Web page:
Here again is the position you want to achieve. White sees a possible pin of Black's queen. He can impose it with his bishop or his queen. Obviously he will use his bishop so that the pin is profitable, but it will need protection to prevent Black from just replying QxB. Fortunately the pinning square—c4—already is guarded once by White’s queen, so he can play Bc4 without concern. Black’s queen is lost; it can’t play QxQ, and instead has to settle for taking White’s bishop and then being taken itself.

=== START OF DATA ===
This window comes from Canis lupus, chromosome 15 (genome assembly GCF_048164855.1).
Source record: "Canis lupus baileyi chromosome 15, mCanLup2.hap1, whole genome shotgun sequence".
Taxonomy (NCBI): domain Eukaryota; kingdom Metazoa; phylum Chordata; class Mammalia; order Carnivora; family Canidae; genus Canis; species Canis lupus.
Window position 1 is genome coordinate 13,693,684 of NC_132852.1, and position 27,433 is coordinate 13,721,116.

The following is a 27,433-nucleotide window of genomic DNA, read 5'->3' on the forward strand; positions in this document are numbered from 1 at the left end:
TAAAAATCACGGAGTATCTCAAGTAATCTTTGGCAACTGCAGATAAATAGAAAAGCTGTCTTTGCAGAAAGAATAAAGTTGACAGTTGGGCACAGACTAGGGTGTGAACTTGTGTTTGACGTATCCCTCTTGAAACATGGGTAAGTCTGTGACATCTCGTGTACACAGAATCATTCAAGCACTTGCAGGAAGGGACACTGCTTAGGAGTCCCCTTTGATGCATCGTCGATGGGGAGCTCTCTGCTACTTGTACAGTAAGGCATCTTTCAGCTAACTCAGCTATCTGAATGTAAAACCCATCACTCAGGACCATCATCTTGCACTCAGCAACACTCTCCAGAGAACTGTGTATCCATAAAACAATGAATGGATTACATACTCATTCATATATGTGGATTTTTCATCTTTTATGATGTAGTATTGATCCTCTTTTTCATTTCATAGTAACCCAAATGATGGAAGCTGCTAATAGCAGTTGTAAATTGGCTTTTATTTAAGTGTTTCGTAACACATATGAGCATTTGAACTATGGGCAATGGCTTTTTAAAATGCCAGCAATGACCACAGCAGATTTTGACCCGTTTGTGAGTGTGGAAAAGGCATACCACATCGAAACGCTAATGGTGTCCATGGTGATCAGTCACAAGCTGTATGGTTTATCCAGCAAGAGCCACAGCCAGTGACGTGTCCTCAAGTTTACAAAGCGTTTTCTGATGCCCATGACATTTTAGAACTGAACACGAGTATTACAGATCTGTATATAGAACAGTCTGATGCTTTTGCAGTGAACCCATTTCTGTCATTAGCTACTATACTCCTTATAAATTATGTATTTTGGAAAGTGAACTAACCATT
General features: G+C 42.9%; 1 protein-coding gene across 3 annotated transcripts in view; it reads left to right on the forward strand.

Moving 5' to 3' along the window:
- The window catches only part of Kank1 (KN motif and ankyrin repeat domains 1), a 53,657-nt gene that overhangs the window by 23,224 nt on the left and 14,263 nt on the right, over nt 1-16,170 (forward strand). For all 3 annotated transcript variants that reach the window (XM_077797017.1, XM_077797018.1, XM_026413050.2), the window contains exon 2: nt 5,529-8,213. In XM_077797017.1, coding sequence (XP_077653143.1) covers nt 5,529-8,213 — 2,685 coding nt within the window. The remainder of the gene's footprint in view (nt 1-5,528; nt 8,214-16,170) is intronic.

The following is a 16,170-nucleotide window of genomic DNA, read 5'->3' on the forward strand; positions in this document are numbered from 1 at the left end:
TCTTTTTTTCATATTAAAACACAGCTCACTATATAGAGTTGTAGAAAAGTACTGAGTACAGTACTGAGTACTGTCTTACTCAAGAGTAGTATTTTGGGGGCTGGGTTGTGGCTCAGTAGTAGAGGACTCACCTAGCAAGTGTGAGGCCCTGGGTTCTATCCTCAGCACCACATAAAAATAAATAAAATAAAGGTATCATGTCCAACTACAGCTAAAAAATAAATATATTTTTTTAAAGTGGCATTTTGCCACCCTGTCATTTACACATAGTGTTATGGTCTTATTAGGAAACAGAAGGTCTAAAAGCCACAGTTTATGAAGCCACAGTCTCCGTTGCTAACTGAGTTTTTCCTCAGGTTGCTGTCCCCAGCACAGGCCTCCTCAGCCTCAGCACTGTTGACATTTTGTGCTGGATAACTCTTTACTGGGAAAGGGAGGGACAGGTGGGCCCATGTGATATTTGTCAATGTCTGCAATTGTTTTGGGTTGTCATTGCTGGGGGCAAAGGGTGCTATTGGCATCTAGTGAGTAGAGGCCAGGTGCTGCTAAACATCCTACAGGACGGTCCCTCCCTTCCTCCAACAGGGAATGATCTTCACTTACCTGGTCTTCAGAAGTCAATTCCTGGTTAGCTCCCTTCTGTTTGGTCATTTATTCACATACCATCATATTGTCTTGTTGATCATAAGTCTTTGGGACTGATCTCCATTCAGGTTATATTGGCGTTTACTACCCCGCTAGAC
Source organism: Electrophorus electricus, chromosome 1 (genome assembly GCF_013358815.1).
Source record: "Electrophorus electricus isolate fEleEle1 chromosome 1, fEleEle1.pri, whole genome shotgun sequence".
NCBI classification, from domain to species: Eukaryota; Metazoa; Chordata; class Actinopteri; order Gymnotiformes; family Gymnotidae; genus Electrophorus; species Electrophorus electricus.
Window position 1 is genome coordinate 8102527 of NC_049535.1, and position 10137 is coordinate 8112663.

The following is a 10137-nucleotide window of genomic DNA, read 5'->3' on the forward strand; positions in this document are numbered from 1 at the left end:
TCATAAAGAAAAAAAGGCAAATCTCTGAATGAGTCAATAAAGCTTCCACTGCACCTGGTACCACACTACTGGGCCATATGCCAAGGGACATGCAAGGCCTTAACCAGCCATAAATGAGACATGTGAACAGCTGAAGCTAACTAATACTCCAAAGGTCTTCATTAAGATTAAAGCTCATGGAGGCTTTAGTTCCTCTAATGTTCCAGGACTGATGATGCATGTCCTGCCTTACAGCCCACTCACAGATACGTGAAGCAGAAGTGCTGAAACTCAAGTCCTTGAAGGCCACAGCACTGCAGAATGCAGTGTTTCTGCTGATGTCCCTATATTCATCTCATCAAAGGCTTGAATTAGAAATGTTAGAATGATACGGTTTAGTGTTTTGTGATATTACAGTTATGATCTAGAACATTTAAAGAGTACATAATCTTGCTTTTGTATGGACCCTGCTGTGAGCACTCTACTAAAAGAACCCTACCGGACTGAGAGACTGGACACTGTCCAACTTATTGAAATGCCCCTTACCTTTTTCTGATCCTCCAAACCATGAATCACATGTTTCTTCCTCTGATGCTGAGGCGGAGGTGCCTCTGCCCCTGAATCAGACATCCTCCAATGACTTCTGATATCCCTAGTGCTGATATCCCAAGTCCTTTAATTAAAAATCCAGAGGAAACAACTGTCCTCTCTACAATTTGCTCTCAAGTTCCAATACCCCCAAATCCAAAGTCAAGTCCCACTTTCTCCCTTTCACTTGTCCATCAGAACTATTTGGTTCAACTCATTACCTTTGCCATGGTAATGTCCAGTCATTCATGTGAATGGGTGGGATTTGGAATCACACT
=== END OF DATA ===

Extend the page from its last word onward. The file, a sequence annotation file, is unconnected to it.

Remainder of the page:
Of course White also can make slightly lesser gains here by playing QxQ; then after the recapture RxQ he has Bc4, pinning the rook and winning it a move later. It’s a classic substitution of a harder-to-pin piece with one that is easier to pin—but it’s not necessary.